Chief Executive of Afghanistan Abdullah Abdullah was supposed to inaugurate the three-day India-Afghanistan trade and investment show in New Delhi this week, but rocket attacks on Kabul airport earlier this week did not allow him to be a part of the ceremony. Instead, the fair was inaugurated by Finance Minister Arun Jaitley and chargé d’affaires of the US embassy in Delhi, MaryKay Carlson. Despite this, Abdullah’s visit to India this week saw him underscoring the growing potency of India-Afghanistan ties in his meetings with Prime Minister Narendra Modi and External Affairs Minister Sushma Swaraj.
Donald Trump announced a mini-surge of U.S. forces into Afghanistan a month ago. This week the Long War Journal reported the Taliban now control or contest 45 percent of Afghanistan’s districts, up from 40 percent three months prior, which was an increase from 34 percent a year earlier, and you get the idea. The Taliban control more territory today than at any point since 2001, and they have the momentum.
Donald Trump mentioned Afghanistan just once in his speech to the United Nations Tuesday. His “new strategy for victory” there, he said, would help “crush the loser terrorists and stop the reemergence of safe havens they use to launch attacks on all of our people.
The election of 2014, though riddled with "irregularities," brought the first peaceful transfer of presidential power in Afghanistan, from Hamid Karzai to Ashraf Ghani. With it came renewed hope that the wild dream of an Afghan-style peaceful democracy might work after all. It was a longing barely diminished by Ghani’s choice for vice president: Abdul Rashid Dostum, an Uzbek warlord notorious for war crimes of surpassing brutality.
Here we go again! Years after most Americans forgot about the longest war this country ever fought, American soldiers are again being deployed to Afghanistan. For almost 16 years now, at the command of three presidents and a sadly forgettable succession of generals, they have gone round and round like so many motorists trapped on a rotary with no exit. This time their numbers are officially secret, although variously reported to be 3,500 or 4,000, with another 6,000-plus to follow, and unknown numbers after that. But who can trust such figures? After all, we just found out that the U.S. troops left behind in Afghanistan after President Obama tried to end the war there in 2014, repeatedly reported to number 8,400, actually have been “closer to 12,000” all this time.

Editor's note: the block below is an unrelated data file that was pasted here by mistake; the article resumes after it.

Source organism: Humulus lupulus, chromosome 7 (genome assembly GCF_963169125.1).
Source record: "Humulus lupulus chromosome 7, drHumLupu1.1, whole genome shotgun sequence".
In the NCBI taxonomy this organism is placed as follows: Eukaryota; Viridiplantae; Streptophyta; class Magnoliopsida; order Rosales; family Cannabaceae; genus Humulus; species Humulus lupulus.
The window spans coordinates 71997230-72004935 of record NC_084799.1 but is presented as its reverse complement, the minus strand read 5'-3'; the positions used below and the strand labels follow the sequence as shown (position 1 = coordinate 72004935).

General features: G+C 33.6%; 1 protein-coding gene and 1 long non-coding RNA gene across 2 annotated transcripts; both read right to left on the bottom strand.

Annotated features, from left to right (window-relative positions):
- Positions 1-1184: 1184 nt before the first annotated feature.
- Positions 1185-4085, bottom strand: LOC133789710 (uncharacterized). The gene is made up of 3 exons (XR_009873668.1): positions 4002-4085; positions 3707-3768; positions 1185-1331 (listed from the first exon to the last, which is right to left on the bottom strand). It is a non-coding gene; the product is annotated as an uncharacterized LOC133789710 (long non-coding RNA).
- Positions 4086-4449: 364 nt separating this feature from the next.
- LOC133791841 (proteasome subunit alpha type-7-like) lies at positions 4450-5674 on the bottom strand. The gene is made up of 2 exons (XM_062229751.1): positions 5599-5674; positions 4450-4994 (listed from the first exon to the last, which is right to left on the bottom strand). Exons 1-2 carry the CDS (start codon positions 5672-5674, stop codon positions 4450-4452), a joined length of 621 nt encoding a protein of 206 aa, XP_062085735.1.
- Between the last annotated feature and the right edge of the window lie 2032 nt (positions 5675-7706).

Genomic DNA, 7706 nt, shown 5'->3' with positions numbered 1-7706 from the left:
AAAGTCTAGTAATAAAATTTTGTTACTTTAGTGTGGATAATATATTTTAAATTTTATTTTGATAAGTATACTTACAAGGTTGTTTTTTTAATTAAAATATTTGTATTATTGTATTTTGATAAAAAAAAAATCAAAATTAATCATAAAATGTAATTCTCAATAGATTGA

If I were so bold as to send a note to President Ashraf Ghani, I would say this: Tell your people to stop waiting for help from others. They cannot rely on foreign support. Tell your citizens they should instead take an active role in restoring peace to Afghanistan themselves. Tell them they can do this. Tell them that your government will help them.
American forces could still be in Afghanistan sixteen years from now—or even generations from now—under the White House’s current strategy of maintaining an open-ended commitment to that war-torn nation.
It is impossible to win a war that you cannot define. That seems to be the main lesson to be drawn from Afghanistan, where a so-called victory seems ever more unreachable. It is also the conclusion of several experts on the region, who fear U.S. forces would be mired forever in that unjustly punished country.
Paradoxically, despite a horrific and seemingly endless war raging around them, there are brave citizens building peace across Afghanistan every day. The United Nations is doing its best to listen to each and every individual who stands up for peace. Indeed, the UN sees these actors as beacons of hope, lighting the way for change.
The C.I.A. is pushing for expanded powers to carry out covert drone strikes in Afghanistan and other active war zones, a proposal that the White House appears to favor despite the misgivings of some at the Pentagon, according to current and former intelligence and military officials.